Prisoner convicted of murdering paedophile priest

The US prison inmate who strangled child-molesting priest John Geoghan was convicted of murder after failing to convince a jury he was delusional when he killed one of the central figures in the Boston Archdiocese sex scandal.

The US prison inmate who strangled child-molesting priest John Geoghan was convicted of murder after failing to convince a jury he was delusional when he killed one of the central figures in the Boston Archdiocese sex scandal.

Joseph Druce, 40, faces an automatic sentence of life in prison without parole.

After hearing the verdict, he looked at the jury that rejected his insanity defence and said: “It’s all right. Good job.”

As the jurors filed out of the Massachusetts courtroom, he said: “No hard feelings. Have a good night.”

Druce sneaked into Geoghan’s prison cell in August 2003, jammed the door shut with a book, then beat the 68-year-old Geoghan and strangled him with stretched-out socks before guards could step in.

Druce’s lawyer argued that he was insane at the time and believed God had chosen him to kill Geoghan and send a message to paedophiles around the world.

Prosecutors, however, argued that Druce was a conniving killer who planned the murder for weeks so he could be a “big shot” in prison.

The jury of five women and seven men deliberated for about seven hours over two days.

Afterward, Druce’s lawyer, John LaChance, acknowledged the long odds of succeeding with an insanity defence.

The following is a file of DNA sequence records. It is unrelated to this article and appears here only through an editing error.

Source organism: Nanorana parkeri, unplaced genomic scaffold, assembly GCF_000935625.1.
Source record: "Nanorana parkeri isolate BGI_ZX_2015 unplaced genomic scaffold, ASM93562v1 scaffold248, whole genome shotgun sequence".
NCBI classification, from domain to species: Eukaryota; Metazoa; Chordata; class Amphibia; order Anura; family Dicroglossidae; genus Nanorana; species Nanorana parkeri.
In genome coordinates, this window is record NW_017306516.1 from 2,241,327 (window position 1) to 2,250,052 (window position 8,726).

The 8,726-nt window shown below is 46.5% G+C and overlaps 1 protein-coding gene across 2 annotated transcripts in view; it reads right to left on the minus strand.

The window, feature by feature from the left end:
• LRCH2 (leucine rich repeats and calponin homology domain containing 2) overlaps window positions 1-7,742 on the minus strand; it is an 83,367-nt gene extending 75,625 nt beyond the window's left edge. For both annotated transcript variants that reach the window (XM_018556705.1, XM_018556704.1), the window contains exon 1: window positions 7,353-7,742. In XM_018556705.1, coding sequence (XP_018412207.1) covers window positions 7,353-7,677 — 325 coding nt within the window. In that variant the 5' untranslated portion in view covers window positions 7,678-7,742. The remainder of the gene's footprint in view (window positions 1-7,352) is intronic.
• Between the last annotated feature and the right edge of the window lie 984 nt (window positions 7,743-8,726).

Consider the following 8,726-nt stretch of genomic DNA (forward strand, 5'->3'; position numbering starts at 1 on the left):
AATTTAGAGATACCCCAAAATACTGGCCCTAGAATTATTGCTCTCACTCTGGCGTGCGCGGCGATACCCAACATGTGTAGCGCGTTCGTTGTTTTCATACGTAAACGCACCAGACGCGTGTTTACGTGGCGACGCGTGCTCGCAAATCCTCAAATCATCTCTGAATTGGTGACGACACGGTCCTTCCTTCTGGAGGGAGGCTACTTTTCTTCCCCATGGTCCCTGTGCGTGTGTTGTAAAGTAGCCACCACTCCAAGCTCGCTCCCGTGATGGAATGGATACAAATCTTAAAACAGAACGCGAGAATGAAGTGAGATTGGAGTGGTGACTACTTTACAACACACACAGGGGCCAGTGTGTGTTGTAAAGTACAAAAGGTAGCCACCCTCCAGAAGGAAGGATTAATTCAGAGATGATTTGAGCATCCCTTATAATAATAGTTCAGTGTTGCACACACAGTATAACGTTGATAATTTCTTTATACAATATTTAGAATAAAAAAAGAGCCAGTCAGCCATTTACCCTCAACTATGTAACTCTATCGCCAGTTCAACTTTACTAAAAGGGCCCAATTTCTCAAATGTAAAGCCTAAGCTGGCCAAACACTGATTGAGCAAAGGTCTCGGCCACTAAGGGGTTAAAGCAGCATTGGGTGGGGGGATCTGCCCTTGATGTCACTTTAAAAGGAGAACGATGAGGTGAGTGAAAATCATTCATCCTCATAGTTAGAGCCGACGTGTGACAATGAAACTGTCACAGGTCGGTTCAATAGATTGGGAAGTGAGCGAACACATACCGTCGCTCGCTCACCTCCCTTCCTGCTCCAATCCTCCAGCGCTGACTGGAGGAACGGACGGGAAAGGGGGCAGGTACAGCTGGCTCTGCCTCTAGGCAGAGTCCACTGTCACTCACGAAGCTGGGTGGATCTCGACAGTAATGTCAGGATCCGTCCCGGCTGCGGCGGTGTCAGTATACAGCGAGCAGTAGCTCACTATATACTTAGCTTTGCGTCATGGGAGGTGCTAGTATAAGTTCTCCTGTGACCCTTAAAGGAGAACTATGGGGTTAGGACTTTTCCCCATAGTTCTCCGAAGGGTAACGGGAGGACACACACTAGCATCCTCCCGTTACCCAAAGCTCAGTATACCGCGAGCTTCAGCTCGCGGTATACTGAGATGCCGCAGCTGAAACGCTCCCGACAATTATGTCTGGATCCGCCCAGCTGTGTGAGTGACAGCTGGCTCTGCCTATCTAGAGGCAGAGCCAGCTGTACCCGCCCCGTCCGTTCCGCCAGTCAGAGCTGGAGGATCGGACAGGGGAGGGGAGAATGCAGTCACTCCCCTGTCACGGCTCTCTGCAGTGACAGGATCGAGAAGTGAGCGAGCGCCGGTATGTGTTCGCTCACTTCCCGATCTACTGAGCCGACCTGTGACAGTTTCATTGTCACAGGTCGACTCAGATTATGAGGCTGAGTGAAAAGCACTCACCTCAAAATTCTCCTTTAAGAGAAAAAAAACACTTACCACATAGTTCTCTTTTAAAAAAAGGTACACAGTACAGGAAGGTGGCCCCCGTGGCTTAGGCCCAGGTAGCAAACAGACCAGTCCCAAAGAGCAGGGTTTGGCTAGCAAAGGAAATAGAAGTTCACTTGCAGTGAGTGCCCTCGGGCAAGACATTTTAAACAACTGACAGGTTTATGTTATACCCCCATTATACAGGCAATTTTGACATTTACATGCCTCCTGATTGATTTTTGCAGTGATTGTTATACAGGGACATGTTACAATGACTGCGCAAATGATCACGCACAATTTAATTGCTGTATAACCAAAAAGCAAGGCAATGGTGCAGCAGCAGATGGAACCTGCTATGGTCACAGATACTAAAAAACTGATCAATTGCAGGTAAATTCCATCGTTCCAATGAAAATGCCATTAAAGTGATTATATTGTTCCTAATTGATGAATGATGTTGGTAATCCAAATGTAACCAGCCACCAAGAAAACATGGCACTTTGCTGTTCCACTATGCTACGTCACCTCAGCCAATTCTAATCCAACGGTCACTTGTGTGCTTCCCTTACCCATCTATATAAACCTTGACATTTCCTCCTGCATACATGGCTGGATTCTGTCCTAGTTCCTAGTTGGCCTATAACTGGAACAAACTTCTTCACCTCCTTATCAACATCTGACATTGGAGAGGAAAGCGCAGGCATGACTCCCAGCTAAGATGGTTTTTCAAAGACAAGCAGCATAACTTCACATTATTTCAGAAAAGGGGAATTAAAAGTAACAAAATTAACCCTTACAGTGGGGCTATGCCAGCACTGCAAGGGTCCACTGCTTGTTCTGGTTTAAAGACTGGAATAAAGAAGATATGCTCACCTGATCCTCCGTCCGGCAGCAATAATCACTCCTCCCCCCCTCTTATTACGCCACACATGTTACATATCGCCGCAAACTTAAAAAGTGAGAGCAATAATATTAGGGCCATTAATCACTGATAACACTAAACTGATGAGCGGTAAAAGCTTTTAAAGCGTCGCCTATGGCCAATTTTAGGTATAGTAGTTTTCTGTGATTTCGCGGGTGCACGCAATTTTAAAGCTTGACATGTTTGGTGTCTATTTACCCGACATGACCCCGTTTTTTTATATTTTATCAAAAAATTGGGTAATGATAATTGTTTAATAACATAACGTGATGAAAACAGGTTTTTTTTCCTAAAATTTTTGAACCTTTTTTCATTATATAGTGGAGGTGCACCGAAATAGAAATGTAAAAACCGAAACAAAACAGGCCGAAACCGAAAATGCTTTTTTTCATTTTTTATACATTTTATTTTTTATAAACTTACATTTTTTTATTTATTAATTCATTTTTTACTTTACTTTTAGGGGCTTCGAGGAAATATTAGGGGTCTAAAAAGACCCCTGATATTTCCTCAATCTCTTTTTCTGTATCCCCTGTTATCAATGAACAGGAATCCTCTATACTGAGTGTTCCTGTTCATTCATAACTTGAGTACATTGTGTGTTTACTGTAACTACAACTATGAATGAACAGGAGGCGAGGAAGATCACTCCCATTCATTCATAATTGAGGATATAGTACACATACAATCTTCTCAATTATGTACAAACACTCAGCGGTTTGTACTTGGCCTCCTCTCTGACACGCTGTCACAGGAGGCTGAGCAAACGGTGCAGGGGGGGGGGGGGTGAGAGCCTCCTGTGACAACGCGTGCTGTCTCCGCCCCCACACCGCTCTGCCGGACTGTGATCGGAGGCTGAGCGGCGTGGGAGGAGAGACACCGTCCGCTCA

“With the killing of a person, and when the defendant admits he did it, I think juries are very reluctant to acquit on any basis,” he said, adding: “It appears obvious to me that there’s a mental illness there.”

At the time of the murder, Geoghan was serving up to 10 years in prison for fondling a 10-year-old boy, but was accused in lawsuits of molesting some 150 youngsters.

His case helped spark the clergy sex abuse scandal in the Roman Catholic Church after records released under court order revealed that the archdiocese transferred Geoghan from parish to parish despite the allegations against him.

In 2002, the archdiocese settled with 86 of Geoghan’s victims for £5.6m (€8.2m).

Druce took the stand and described a troubled childhood in which his father beat him. He said he was molested as a boy at a school for troubled children.

Druce said he killed Geoghan to avenge the innocent children the defrocked priest was accused of molesting.

He said he was driven to kill after hearing Geoghan advising other inmates how to molest children and describing how he planned to move to South America after being released so he could resume working with youngsters.

“I had seen myself as the designated individual who had to put a stop to the paedophilia in the church,” Druce said.

But prosecutor Lawrence Murphy pointed out that Druce spent two hours stretching socks into the rope used to strangle Geoghan, and made friendly visits to Geoghan’s cell so the defrocked priest would not suspect anything when he came to kill him.

“He was not a mentally ill person, raging out of control,” Murphy said in his closing argument. “He’s a calculating individual who waited for his opportunity.”

The prosecutor urged the jurors not to let Geoghan’s paedophilia influence their decision. “No one likes paedophiles, but we can’t go around grabbing paedophiles and killing them,” Murphy said.

“The law doesn’t give Mr Druce that right.”

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